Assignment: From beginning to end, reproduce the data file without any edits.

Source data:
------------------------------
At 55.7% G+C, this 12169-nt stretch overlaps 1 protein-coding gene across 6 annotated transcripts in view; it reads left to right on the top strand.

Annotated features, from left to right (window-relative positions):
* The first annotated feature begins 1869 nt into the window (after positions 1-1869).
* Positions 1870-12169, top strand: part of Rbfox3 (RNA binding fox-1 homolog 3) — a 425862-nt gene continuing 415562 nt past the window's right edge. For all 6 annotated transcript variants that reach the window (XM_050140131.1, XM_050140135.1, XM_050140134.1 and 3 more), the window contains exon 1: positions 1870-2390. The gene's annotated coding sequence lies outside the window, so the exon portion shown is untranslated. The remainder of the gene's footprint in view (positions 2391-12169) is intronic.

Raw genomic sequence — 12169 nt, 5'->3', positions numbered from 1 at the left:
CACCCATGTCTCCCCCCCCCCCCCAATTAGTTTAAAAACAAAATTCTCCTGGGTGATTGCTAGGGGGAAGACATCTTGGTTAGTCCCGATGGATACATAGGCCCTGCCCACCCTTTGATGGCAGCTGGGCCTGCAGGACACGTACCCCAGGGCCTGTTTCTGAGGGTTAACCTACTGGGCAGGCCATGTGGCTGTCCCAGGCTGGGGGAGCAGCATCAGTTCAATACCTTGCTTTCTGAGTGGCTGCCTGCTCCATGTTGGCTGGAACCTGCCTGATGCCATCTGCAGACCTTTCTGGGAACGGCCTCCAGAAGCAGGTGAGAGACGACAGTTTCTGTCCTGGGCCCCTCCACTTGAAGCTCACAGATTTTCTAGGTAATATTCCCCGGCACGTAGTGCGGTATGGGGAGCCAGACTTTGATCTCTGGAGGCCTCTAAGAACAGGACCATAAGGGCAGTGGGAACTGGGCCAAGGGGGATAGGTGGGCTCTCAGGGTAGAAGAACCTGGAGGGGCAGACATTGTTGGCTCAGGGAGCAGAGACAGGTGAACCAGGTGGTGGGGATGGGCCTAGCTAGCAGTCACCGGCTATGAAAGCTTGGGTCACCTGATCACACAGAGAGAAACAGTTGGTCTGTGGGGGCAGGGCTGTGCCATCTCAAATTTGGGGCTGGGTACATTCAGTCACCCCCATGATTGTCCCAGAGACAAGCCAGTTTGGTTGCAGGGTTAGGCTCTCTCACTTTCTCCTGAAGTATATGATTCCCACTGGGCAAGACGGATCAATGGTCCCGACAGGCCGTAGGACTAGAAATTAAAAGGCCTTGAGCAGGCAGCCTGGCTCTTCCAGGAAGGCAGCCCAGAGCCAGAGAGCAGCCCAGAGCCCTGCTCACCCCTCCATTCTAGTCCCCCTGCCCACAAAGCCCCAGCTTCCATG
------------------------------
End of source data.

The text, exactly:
At 55.7% G+C, this 12169-nt stretch overlaps 1 protein-coding gene across 6 annotated transcripts in view; it reads left to right on the top strand.

Annotated features, from left to right (window-relative positions):
* The first annotated feature begins 1869 nt into the window (after positions 1-1869).
* Positions 1870-12169, top strand: part of Rbfox3 (RNA binding fox-1 homolog 3) — a 425862-nt gene continuing 415562 nt past the window's right edge. For all 6 annotated transcript variants that reach the window (XM_050140131.1, XM_050140135.1, XM_050140134.1 and 3 more), the window contains exon 1: positions 1870-2390. The gene's annotated coding sequence lies outside the window, so the exon portion shown is untranslated. The remainder of the gene's footprint in view (positions 2391-12169) is intronic.

Raw genomic sequence — 12169 nt, 5'->3', positions numbered from 1 at the left:
CACCCATGTCTCCCCCCCCCCCCCAATTAGTTTAAAAACAAAATTCTCCTGGGTGATTGCTAGGGGGAAGACATCTTGGTTAGTCCCGATGGATACATAGGCCCTGCCCACCCTTTGATGGCAGCTGGGCCTGCAGGACACGTACCCCAGGGCCTGTTTCTGAGGGTTAACCTACTGGGCAGGCCATGTGGCTGTCCCAGGCTGGGGGAGCAGCATCAGTTCAATACCTTGCTTTCTGAGTGGCTGCCTGCTCCATGTTGGCTGGAACCTGCCTGATGCCATCTGCAGACCTTTCTGGGAACGGCCTCCAGAAGCAGGTGAGAGACGACAGTTTCTGTCCTGGGCCCCTCCACTTGAAGCTCACAGATTTTCTAGGTAATATTCCCCGGCACGTAGTGCGGTATGGGGAGCCAGACTTTGATCTCTGGAGGCCTCTAAGAACAGGACCATAAGGGCAGTGGGAACTGGGCCAAGGGGGATAGGTGGGCTCTCAGGGTAGAAGAACCTGGAGGGGCAGACATTGTTGGCTCAGGGAGCAGAGACAGGTGAACCAGGTGGTGGGGATGGGCCTAGCTAGCAGTCACCGGCTATGAAAGCTTGGGTCACCTGATCACACAGAGAGAAACAGTTGGTCTGTGGGGGCAGGGCTGTGCCATCTCAAATTTGGGGCTGGGTACATTCAGTCACCCCCATGATTGTCCCAGAGACAAGCCAGTTTGGTTGCAGGGTTAGGCTCTCTCACTTTCTCCTGAAGTATATGATTCCCACTGGGCAAGACGGATCAATGGTCCCGACAGGCCGTAGGACTAGAAATTAAAAGGCCTTGAGCAGGCAGCCTGGCTCTTCCAGGAAGGCAGCCCAGAGCCAGAGAGCAGCCCAGAGCCCTGCTCACCCCTCCATTCTAGTCCCCCTGCCCACAAAGCCCCAGCTTCCATG